One in three so-called high net worth individuals have already left, or are planning to leave, China, the report showed, a factor that has also reduced luxury spending.

Most of these rich have emigrated, or considering it, to seek better opportunities for their children’s education, a 2011 Hurun survey showed.

“In terms of traditional luxury – leathers, accessories, watches – this year is going to be flat if not a little bit down,” Hurun Report founder and chief researcher Rupert Hoogewerf told Reuters.

“For luxuries like tea, healthcare, even education, we are still looking at a booming market.”

The crackdown on conspicuous spending, which began in 2012, is part of a vow made by Chinese President Xi Jinping to be tougher on graft. He has focused in particular on gifts made to government officials often in exchange for preferential treatment or contracts.

As a result, many wealthy Chinese now buy luxury goods for themselves, rather than as gifts, Hoogewerf said.

Products by Hermès, Chanel, LVMH’s Louis Vuitton brand, Apple Inc and Gucci remained among the most sought-after brands for gifting, the survey showed.

Less popular were Bulgari – another LVMH brand – Salvatore Ferragamo, Tiffany and Co and the fiery baijiu liquor made by Chinese firm Kweichow Moutai Co Ltd, once the top tipple of Communist Party officials.


Luxury firms are already grappling with a slowing economy in China and a more sophisticated clientele that shops online for the best price globally and eschews in-your-face logos.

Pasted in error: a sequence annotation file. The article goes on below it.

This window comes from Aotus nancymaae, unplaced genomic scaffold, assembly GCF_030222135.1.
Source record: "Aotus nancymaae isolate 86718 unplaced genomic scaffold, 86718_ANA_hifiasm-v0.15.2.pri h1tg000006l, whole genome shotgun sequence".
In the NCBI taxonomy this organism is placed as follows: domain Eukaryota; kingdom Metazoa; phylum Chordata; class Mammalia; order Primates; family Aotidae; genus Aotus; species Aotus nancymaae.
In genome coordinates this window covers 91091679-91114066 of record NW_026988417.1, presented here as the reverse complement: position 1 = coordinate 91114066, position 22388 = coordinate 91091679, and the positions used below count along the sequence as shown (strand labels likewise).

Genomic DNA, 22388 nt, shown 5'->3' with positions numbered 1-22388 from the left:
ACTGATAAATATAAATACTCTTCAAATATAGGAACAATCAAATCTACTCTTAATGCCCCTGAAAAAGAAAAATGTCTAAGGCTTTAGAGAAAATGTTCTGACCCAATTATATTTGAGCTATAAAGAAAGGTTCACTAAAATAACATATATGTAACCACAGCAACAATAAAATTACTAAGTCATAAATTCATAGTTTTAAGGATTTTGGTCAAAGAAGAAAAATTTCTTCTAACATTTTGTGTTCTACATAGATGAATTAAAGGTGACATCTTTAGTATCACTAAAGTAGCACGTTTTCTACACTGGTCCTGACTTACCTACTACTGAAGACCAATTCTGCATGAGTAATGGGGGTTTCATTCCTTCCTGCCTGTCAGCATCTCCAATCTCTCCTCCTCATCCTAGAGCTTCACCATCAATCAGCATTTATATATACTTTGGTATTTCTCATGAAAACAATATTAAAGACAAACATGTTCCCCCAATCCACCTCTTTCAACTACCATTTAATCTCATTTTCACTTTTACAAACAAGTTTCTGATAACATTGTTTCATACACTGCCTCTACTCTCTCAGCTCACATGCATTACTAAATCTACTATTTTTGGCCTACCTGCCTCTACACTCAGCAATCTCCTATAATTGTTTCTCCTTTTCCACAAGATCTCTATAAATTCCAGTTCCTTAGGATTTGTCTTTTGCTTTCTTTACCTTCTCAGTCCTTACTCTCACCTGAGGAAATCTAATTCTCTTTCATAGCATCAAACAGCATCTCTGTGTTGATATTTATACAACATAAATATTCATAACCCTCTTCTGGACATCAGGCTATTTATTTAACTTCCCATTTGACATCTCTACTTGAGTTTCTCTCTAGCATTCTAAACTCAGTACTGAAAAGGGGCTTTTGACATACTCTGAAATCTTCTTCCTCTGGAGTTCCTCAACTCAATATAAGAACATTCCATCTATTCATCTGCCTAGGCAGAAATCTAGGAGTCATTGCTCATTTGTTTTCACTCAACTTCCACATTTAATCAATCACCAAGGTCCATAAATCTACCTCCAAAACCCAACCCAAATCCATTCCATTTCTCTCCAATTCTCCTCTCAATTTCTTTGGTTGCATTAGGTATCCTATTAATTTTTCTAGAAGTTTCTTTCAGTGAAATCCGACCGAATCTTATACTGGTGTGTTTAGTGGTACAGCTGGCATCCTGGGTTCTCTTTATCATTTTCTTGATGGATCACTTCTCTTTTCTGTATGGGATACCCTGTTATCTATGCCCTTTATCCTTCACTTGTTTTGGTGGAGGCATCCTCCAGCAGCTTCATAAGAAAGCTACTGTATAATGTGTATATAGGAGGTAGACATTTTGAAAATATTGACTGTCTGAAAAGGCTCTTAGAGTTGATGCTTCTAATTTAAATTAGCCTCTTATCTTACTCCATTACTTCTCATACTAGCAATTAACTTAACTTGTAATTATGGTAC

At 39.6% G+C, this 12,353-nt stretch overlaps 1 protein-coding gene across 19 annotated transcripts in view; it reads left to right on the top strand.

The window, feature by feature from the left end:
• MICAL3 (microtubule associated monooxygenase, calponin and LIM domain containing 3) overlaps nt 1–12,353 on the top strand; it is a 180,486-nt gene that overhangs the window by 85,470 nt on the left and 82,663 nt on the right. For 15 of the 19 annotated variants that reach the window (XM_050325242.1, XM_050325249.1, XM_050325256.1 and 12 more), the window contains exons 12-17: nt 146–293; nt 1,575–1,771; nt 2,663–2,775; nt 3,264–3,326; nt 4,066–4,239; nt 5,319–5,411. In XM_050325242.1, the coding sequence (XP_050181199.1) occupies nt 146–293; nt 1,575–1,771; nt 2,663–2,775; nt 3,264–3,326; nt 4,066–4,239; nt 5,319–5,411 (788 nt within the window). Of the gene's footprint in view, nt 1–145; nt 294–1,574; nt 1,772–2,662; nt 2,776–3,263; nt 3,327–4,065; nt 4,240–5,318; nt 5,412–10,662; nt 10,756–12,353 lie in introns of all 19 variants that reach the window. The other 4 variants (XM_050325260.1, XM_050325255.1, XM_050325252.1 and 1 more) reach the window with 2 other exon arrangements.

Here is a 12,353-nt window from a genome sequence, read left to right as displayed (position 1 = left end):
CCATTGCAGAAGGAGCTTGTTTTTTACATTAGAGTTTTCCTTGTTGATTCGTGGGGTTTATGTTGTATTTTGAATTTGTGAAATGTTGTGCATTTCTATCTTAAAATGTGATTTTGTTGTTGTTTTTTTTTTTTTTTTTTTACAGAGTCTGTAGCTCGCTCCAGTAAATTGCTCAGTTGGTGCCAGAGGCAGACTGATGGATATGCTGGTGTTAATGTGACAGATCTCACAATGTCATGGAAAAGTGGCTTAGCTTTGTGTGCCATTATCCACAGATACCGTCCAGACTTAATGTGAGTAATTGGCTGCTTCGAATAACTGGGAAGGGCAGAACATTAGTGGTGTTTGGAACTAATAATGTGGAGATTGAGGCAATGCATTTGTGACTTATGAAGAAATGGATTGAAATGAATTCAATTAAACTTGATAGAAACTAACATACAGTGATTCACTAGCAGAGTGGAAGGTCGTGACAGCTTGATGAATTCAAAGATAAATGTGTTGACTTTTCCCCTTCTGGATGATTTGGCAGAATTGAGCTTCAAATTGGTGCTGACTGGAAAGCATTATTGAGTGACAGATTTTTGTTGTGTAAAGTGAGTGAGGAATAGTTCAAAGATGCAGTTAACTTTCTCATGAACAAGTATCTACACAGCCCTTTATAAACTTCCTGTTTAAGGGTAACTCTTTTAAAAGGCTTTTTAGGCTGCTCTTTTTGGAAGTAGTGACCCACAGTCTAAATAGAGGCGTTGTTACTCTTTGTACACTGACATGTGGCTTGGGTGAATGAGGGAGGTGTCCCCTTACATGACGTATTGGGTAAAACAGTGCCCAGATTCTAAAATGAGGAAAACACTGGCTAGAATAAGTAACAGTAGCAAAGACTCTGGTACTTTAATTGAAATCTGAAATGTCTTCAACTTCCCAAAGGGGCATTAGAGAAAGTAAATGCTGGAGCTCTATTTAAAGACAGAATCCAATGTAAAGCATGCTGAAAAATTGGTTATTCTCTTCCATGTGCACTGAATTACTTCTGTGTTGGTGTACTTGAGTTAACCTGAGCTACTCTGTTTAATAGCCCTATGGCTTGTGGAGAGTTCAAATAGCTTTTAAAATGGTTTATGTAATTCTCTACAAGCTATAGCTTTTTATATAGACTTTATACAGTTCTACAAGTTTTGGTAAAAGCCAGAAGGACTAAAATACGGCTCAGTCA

Affluent Chinese have also become more confident about mixing high-street clothing and accessories with branded goods for an individual look.

“There is a much savvier consumer out there,” Hoogewerf said. “There will be more purchasing done overseas than in China. For a brand that’s global it’s fine.”

Over two-thirds of luxury spending by mainland Chinese was overseas in 2013, a factor that contributed to the United States overtaking China as the world’s fastest growing luxury market, according to a study by consultancy firm Bain & Company released in December.

China’s super-rich are also avid collectors – 70 percent of wealthy Chinese rank collecting as a hobby – but what they are coveting is changing.

Ancient calligraphy last year surpassed luxury watches as the most-collected, knocking watches out of the No. 1 spot for the first time in five years, the Hurun report showed, which could mean revenue losses for top watch makers but a boon for auctioneers.

Patek Philippe remained the most popular watch brand for collectors for the seventh year running while Christie’s was the top ranked foreign auction house, the report showed.

Besides spending less at home, more rich Chinese are leaving the country. The number of wealthy Chinese who have emigrated or are planning to do so rose to 64 percent from 60 percent in the previous year, the survey said.

Most of those leaving, or planning to, are looking for permanent residency overseas – the United States, Europe and Canada are top picks. Very few want to give up their nationality, perhaps because their outlook for China is improving.

The report showed millionaires’ confidence in China’s economy rose for the first time in five years but those who felt “extremely confident” still accounted for only 31 percent of those surveyed.

The survey’s results are based on responses from 393 Chinese millionaires, or those with personal wealth of at least 10 million yuan ($1.65 million). The Hurun Research Institute has conducted the survey for the past 10 years.

Source: BOF